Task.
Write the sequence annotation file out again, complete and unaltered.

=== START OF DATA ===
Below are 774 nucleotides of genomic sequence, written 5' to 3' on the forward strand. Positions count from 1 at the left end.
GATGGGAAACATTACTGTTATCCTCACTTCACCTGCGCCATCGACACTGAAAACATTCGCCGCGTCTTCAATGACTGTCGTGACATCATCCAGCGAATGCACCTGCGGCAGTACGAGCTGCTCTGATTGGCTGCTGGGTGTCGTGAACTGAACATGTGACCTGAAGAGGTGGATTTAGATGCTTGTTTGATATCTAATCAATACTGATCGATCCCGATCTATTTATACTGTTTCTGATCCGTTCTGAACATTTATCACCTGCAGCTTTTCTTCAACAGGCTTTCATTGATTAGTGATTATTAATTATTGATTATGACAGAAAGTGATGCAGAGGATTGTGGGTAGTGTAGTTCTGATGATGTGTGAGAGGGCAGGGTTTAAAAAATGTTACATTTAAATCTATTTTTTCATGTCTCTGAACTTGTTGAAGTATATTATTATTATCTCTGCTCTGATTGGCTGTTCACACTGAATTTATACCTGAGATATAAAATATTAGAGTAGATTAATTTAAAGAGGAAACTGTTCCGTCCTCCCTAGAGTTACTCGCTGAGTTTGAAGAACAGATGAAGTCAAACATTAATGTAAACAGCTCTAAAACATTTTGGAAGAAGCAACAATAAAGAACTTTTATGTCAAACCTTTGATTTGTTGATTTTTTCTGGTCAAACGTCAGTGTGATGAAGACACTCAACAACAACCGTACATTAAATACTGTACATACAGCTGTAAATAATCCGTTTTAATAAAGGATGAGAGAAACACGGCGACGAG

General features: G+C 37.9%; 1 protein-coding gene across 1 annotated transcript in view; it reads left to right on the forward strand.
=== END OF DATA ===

Below are 774 nucleotides of genomic sequence, written 5' to 3' on the forward strand. Positions count from 1 at the left end.
GATGGGAAACATTACTGTTATCCTCACTTCACCTGCGCCATCGACACTGAAAACATTCGCCGCGTCTTCAATGACTGTCGTGACATCATCCAGCGAATGCACCTGCGGCAGTACGAGCTGCTCTGATTGGCTGCTGGGTGTCGTGAACTGAACATGTGACCTGAAGAGGTGGATTTAGATGCTTGTTTGATATCTAATCAATACTGATCGATCCCGATCTATTTATACTGTTTCTGATCCGTTCTGAACATTTATCACCTGCAGCTTTTCTTCAACAGGCTTTCATTGATTAGTGATTATTAATTATTGATTATGACAGAAAGTGATGCAGAGGATTGTGGGTAGTGTAGTTCTGATGATGTGTGAGAGGGCAGGGTTTAAAAAATGTTACATTTAAATCTATTTTTTCATGTCTCTGAACTTGTTGAAGTATATTATTATTATCTCTGCTCTGATTGGCTGTTCACACTGAATTTATACCTGAGATATAAAATATTAGAGTAGATTAATTTAAAGAGGAAACTGTTCCGTCCTCCCTAGAGTTACTCGCTGAGTTTGAAGAACAGATGAAGTCAAACATTAATGTAAACAGCTCTAAAACATTTTGGAAGAAGCAACAATAAAGAACTTTTATGTCAAACCTTTGATTTGTTGATTTTTTCTGGTCAAACGTCAGTGTGATGAAGACACTCAACAACAACCGTACATTAAATACTGTACATACAGCTGTAAATAATCCGTTTTAATAAAGGATGAGAGAAACACGGCGACGAG

General features: G+C 37.9%; 1 protein-coding gene across 1 annotated transcript in view; it reads left to right on the forward strand.